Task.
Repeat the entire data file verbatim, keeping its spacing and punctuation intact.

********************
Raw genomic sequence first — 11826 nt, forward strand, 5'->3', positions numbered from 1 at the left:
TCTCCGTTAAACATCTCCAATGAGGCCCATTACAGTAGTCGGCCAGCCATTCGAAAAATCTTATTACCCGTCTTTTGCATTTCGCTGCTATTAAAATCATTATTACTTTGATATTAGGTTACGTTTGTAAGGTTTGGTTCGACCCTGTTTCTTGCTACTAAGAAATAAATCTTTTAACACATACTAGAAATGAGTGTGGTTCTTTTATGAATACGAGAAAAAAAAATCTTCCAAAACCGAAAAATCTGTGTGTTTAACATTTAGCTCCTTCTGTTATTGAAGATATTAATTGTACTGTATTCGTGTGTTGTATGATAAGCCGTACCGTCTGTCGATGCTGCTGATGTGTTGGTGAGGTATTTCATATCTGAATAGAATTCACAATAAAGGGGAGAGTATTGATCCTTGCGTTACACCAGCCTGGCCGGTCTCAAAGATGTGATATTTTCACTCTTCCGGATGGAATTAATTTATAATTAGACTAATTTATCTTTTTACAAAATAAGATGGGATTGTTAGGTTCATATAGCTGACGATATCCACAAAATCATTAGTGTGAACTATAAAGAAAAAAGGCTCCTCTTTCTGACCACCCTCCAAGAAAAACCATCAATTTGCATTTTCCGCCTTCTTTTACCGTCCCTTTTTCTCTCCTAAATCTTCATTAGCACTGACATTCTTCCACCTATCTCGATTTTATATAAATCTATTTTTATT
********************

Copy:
Raw genomic sequence first — 11826 nt, forward strand, 5'->3', positions numbered from 1 at the left:
TCTCCGTTAAACATCTCCAATGAGGCCCATTACAGTAGTCGGCCAGCCATTCGAAAAATCTTATTACCCGTCTTTTGCATTTCGCTGCTATTAAAATCATTATTACTTTGATATTAGGTTACGTTTGTAAGGTTTGGTTCGACCCTGTTTCTTGCTACTAAGAAATAAATCTTTTAACACATACTAGAAATGAGTGTGGTTCTTTTATGAATACGAGAAAAAAAAATCTTCCAAAACCGAAAAATCTGTGTGTTTAACATTTAGCTCCTTCTGTTATTGAAGATATTAATTGTACTGTATTCGTGTGTTGTATGATAAGCCGTACCGTCTGTCGATGCTGCTGATGTGTTGGTGAGGTATTTCATATCTGAATAGAATTCACAATAAAGGGGAGAGTATTGATCCTTGCGTTACACCAGCCTGGCCGGTCTCAAAGATGTGATATTTTCACTCTTCCGGATGGAATTAATTTATAATTAGACTAATTTATCTTTTTACAAAATAAGATGGGATTGTTAGGTTCATATAGCTGACGATATCCACAAAATCATTAGTGTGAACTATAAAGAAAAAAGGCTCCTCTTTCTGACCACCCTCCAAGAAAAACCATCAATTTGCATTTTCCGCCTTCTTTTACCGTCCCTTTTTCTCTCCTAAATCTTCATTAGCACTGACATTCTTCCACCTATCTCGATTTTATATAAATCTATTTTTATT